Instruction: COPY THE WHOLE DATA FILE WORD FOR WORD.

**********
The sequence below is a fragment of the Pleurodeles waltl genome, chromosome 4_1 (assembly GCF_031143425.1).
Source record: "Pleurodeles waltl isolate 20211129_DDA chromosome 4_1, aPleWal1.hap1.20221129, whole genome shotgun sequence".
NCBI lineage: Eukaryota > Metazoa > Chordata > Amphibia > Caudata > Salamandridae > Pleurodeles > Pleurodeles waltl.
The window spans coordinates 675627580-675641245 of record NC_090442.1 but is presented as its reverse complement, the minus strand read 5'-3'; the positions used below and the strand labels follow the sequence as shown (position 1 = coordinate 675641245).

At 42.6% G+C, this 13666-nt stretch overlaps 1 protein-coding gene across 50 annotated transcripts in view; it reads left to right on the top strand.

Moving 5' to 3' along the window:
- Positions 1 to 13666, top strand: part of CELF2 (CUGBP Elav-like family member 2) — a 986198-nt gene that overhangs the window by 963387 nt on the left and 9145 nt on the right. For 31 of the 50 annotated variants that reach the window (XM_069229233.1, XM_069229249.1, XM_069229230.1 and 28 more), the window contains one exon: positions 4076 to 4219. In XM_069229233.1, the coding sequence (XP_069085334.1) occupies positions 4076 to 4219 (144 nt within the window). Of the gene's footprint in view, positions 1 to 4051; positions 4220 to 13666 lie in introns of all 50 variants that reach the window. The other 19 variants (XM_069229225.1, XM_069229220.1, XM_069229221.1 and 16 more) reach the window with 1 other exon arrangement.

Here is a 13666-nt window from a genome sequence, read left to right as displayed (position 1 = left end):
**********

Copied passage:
The sequence below is a fragment of the Pleurodeles waltl genome, chromosome 4_1 (assembly GCF_031143425.1).
Source record: "Pleurodeles waltl isolate 20211129_DDA chromosome 4_1, aPleWal1.hap1.20221129, whole genome shotgun sequence".
NCBI lineage: Eukaryota > Metazoa > Chordata > Amphibia > Caudata > Salamandridae > Pleurodeles > Pleurodeles waltl.
The window spans coordinates 675627580-675641245 of record NC_090442.1 but is presented as its reverse complement, the minus strand read 5'-3'; the positions used below and the strand labels follow the sequence as shown (position 1 = coordinate 675641245).

At 42.6% G+C, this 13666-nt stretch overlaps 1 protein-coding gene across 50 annotated transcripts in view; it reads left to right on the top strand.

Moving 5' to 3' along the window:
- Positions 1 to 13666, top strand: part of CELF2 (CUGBP Elav-like family member 2) — a 986198-nt gene that overhangs the window by 963387 nt on the left and 9145 nt on the right. For 31 of the 50 annotated variants that reach the window (XM_069229233.1, XM_069229249.1, XM_069229230.1 and 28 more), the window contains one exon: positions 4076 to 4219. In XM_069229233.1, the coding sequence (XP_069085334.1) occupies positions 4076 to 4219 (144 nt within the window). Of the gene's footprint in view, positions 1 to 4051; positions 4220 to 13666 lie in introns of all 50 variants that reach the window. The other 19 variants (XM_069229225.1, XM_069229220.1, XM_069229221.1 and 16 more) reach the window with 1 other exon arrangement.

Here is a 13666-nt window from a genome sequence, read left to right as displayed (position 1 = left end):